The Surprising Relationship of Fear and Love in the Bible (Part 1)
Am I supposed to fear God or love God? Is this an either/or proposition, and if not, what does it mean to fear God? Many Christians have been led to think that they should resolve this tension through the following dangerously oversimplified contrast: the Old Testament calls for believers in God to fear him, whereas the New Testament calls for a response of love instead.
One problem with this “solution” is that the New Testament also appeals to “the fear of the Lord” several times (see Acts 9:31; 2 Corinthians 5:11; 7:1; Ephesians 5:21; 1 Peter 1:17; 2:17-18; Revelation 19:5). In addition, the greatest command, to love God with all one’s being, appears in Deuteronomy 6, a passage we will consider below.
The main problem, however, remains our view of what the problem is in the first place. We tend to view the fear of God as a negative, whereas the Bible views it in a highly positive way. The wisdom writers in the Old Testament, in particular, view it as the essential foundation to wisdom (see, for example, Job 28:28; Psalm 111:10; Proverbs 1:7).
Let’s begin, however, by going back to Deuteronomy 6, where verse 4 exhorts Israel to love God with all their heart, soul, and strength. In the opening verses of the chapter, however, Moses precedes that exhortation with these words:
These are the commands, decrees and laws the Lord your God directed me to teach you to observe in the land that you are crossing the Jordan to possess, so that you, your children and their children after them may fear the Lord your God as long as you live by keeping all his decrees and commands that I give you, and so that you may enjoy long life.
Notice that this passage not only places fearing God in close proximity to the call to love God wholeheartedly, but it also places fearing God in an interesting relationship to the commands of God. We often consider fear as a motive for obeying God, because if we don’t keep his commands we will be punished. In Deuteronomy 6:1-2, however, the commands are given “so that” we may fear him “by keeping” his commands.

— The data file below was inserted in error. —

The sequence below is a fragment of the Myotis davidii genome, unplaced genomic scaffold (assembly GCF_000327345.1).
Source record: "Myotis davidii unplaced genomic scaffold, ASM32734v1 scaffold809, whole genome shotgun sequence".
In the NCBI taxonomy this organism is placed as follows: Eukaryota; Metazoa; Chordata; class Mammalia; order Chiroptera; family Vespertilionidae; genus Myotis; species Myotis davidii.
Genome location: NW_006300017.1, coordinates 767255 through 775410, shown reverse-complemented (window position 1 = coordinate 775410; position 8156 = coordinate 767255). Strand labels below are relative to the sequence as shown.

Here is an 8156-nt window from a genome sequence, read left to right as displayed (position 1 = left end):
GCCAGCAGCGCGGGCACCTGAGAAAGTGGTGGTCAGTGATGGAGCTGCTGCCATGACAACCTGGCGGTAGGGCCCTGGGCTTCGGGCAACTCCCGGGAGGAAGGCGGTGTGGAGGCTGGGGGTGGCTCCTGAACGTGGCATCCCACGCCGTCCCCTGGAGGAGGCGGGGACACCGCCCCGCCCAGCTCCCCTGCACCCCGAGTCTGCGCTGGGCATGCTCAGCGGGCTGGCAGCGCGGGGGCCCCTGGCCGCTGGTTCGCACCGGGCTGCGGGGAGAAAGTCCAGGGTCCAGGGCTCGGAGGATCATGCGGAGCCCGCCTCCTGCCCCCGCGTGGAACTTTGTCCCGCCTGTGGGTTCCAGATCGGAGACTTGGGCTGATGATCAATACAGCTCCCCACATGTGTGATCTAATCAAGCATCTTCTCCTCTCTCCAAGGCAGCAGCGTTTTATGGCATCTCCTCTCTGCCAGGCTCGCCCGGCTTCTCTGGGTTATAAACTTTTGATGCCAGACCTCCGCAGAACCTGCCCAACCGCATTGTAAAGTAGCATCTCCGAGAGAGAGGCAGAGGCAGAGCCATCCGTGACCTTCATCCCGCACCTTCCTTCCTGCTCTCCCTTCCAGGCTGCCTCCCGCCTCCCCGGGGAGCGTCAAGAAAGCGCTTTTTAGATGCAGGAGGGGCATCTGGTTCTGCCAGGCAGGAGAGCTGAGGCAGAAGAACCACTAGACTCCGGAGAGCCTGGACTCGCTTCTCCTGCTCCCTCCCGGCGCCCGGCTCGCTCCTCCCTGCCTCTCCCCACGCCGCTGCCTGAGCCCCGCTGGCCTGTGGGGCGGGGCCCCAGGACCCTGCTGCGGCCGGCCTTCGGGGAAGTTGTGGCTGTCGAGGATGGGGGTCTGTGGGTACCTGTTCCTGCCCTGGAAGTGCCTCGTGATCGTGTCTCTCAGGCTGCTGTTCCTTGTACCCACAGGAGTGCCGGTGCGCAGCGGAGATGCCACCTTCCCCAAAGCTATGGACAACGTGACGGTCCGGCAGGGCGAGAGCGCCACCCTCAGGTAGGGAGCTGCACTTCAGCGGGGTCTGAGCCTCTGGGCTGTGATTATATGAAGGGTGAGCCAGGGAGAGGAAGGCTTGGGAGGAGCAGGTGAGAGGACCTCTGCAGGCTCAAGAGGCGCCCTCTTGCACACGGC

Another significant passage from Deuteronomy ties together loving God, fearing him, and keeping his commandments:
And now, Israel, what does the Lord your God ask of you but to fear the Lord your God, to walk in obedience to him, to love him, to serve the Lord your God with all your heart and with all your soul, and to observe the Lord’s commands and decrees that I am giving you today for your own good?
At a minimum, passages such as these demonstrate that fearing God and loving him are seen in the Bible as non-contradictory. When we bring obeying his commands into the mix as well, we are beginning to make progress toward a healthier understanding of the fear of the Lord (as well as the love of the Lord). Rather than contrasting these ideas, the Bible ties them closely together. In fact, one could argue that the various phrases in Deuteronomy 10:12-13 are essentially saying the same thing in different ways.
Another observation may prove helpful in this connection. Our first reaction to words like “fear” and “love” is to think of them as emotions. We struggle, therefore, when we are called to “fear” God or to “love” our enemies. Those feelings may seem inappropriate (especially the latter). Furthermore, how can we feel something as a result of a command?
On the subject of loving our enemies, consider the language of Exodus 23:4-5:
If you come across your enemy’s ox or donkey wandering off, be sure to return it. If you see the donkey of someone who hates you fallen down under its load, do not leave it there; be sure you help them with it.
These verses describe love of enemy, but they do not use the word “love.” They command us to behave in a certain way toward an enemy, not to feel a certain way. This perspective is true in general in the Bible. It might sound hypocritical to us because we don’t think we should do something if we are not “sincere.” Hypocrisy has to do with motive and intent. If we have the proper motive and intent, we do not have to feel warmth for others in order to act lovingly toward them. An increase in loving feelings typically comes as a result of loving actions, not the other way around.
Next: Positive associations with fearing God in the Bible and an attempt at a definition of “the fear of the Lord.”